Horsing Around, and Relaxing, at Grand Oaks Resort and Museum
By Michelle Bearden
For years, a 400-acre piece of paradise in Weirsdale was the Florida capital for pleasure carriage driving, drawing equine enthusiasts from all over the world.
They attended clinics and shows led by world-class drivers. Some came for extended stays in one of the resort’s charming cottages or homes; others brought their own horses to ride on the manicured trails crisscrossing the property’s verdant rolling pastures.
Patrons also could tour exhibits collected from all over the world in the Florida Carriage Museum and browse through the library at The Equine Heritage Institute, dedicated to the history of the horse.
But when new ownership took over in April 2011, simple math and a challenged economy made it necessary to a come up with a revised vision for the property. The carriage-driving community simply wasn’t big enough to support it.
Rick Loveless drives to the Front Arena at Grand Oaks Resort & Museum to participate in the Grand Oaks Classic Pleasure Driving Competition in Weirsdale. - Julie Branaman for VISIT FLORIDA
So how could it be revamped to get optimum use of its resources, without sacrificing the beauty of the land resplendent with majestic oaks and breath-taking views?
Now it’s the Grand Oaks Resort and Museum, and it apparently has done just that.
“The idea was to expand into a full-venue equine resort, open it to all disciplines of riding and make it a day or vacation destination for local to international guests,” says Tom Warriner, general manager and veteran horseman. “Then we kept taking it one step further. And the additions still keep coming.”
Think of it as an eco-friendly Disneyland for horse lovers and their equine companions.
It now boasts a multitude of new stalls and 12 arenas, including a covered one of 54,000 square feet, one of the largest in central Florida. The resort books horse shows, ranging from dressage to reining and everything in between, all open to the public. There’s a full-service bistro and bar with live entertainment on weekends, and a cigar lounge. An on-premise spa offers a hair salon, facials, massages, even an acupuncturist.
Planning a wedding? With its new outdoor chapel and serene lakeside setting, Grand Oaks has become a busy wedding destination, offering everything from elegant soirees to rustic ranch nuptials. In fact, saying “I do” at the resort is becoming so popular that it now sometimes hosts two a day.
“We’re only restricted by our imagination,” Warriner says. “What the bride wants, we will make happen.” The resort gives the same service to the meeting market, which has access to several rooms and a banquet hall.
The pet-friendly lodging got a big upgrade as well. Twenty-nine “carriage cabins” — each unique in design and size — dot the property, with a total of 44 bedrooms. Rates range from $150 a night in season and $99 a night off season. And because horse people often travel by recreational vehicles, the resort has added 45 full-service spaces in an RV park, complete with a clubhouse and laundry facilities. There are another 30 spaces with electric and water, mainly used for horse trailers on show weekends.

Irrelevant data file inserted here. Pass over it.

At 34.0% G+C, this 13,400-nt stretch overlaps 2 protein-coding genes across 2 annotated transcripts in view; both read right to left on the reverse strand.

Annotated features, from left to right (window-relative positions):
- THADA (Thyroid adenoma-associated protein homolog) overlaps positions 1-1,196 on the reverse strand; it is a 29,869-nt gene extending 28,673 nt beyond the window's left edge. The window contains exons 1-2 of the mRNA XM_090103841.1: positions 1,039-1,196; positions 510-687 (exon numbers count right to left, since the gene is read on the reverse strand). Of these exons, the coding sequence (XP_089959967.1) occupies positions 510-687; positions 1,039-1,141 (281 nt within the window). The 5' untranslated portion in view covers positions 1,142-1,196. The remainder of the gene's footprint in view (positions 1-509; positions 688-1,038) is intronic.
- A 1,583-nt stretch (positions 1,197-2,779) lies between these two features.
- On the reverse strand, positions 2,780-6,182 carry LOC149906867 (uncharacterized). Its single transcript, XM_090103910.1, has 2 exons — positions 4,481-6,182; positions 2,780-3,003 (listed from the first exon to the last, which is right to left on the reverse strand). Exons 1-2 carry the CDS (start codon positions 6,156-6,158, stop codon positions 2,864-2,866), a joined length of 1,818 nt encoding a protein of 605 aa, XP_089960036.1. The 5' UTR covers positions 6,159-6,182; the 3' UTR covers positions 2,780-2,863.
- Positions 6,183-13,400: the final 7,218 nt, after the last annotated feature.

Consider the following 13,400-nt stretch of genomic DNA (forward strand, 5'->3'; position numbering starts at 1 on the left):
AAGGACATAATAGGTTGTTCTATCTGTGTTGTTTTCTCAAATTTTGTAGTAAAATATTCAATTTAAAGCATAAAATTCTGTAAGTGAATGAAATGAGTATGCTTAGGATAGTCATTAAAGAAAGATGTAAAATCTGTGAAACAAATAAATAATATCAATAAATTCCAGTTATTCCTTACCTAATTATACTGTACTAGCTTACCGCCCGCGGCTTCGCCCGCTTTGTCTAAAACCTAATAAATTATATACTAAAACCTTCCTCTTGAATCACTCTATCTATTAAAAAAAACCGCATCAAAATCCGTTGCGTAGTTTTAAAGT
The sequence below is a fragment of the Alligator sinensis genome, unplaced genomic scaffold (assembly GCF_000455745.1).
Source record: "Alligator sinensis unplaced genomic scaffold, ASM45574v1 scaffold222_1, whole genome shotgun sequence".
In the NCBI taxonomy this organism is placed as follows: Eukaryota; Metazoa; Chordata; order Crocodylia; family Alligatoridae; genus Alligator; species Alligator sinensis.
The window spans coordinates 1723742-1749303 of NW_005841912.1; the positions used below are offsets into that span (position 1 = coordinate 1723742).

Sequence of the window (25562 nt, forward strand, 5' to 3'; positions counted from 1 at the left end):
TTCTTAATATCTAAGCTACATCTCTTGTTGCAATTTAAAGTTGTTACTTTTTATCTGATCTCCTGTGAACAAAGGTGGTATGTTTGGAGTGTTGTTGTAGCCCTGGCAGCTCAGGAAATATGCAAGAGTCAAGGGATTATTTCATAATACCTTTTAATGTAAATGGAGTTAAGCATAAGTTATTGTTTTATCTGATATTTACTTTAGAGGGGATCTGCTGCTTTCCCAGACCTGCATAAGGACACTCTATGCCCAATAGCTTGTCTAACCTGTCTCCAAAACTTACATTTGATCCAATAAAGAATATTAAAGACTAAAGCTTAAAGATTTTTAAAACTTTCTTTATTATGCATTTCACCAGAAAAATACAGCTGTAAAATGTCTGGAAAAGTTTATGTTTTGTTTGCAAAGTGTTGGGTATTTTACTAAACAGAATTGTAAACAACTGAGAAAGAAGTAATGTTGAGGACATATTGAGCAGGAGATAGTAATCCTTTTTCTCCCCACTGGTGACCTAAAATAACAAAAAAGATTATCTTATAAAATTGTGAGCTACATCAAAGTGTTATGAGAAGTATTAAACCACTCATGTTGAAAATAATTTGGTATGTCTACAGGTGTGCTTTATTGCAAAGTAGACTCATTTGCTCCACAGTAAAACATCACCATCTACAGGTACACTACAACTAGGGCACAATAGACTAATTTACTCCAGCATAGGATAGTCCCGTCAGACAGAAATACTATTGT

“It takes your breath away when you come up the driveway,” says Rick Loveless. He and his wife, Dee, brought their greyhound, two whippets and a half-dozen horses for three months, renting a cottage while waiting to close on a 12-acre farm they purchased in Ocala.
The Massachusetts transplant loves everything about Grand Oaks and its tranquil surroundings. He says he’s never been called “sir” so many times as he has here.
“We love the Southern hospitality and the laid-back atmosphere. This is such a change of pace from the Northeast, where everything is so rushed,” Loveless says.
Day visitors are encouraged as well. The carriage museum is still a big draw, with docents available for personalized tours of the four galleries, featuring an impressive collection of antique carriages and other horse-drawn transportation from all over world. Afterward, stop in the gift shop for affordable and unique horse-themed clothing, jewelry, knick-knacks and books.
One of the best bargains is the resort’s Triple Crown offer on Sundays. For $35, guests get a full buffet, admission to the museum and a horse-drawn carriage ride around the property. On weekdays, visitors are welcome to take a seat around any one of the arenas to watch some of the country’s top drivers and riders train for equestrian events. For those ready to pick up the reins, on-site trainers are available for private or group lessons.
Content to just look? Stop by the stables or take a stroll along the seven miles of biking and walking paths that weave among the multiple pastures and low wooden fences. The resort is home to 35 horses of 10 different breeds, including two Clydesdales named Bud and Weiser. But it’s a donkey that gets the most attention.
“Not just any donkey. This is a rare French Poitou,” Warriner says of Nicolette, who sports a thick and matted coat. “Think of a Rastafarian, and you get the picture.”
For Warriner, the best part of what he calls his “dream job” is seeing how guests decompress so quickly once they come onto the grounds at Grand Oaks.
“You can literally see the stress on their faces melt away. Here we slow down the tempo and give you a place of peace and contentment, surrounded by some of the most beautiful animals on earth,” he says. “You can’t help but leave here happy and relaxed. That’s when we say mission accomplished.”
If you go…
The Grand Oaks Resort & Museum
3000 Marion County Road
Lady Lake, FL 32159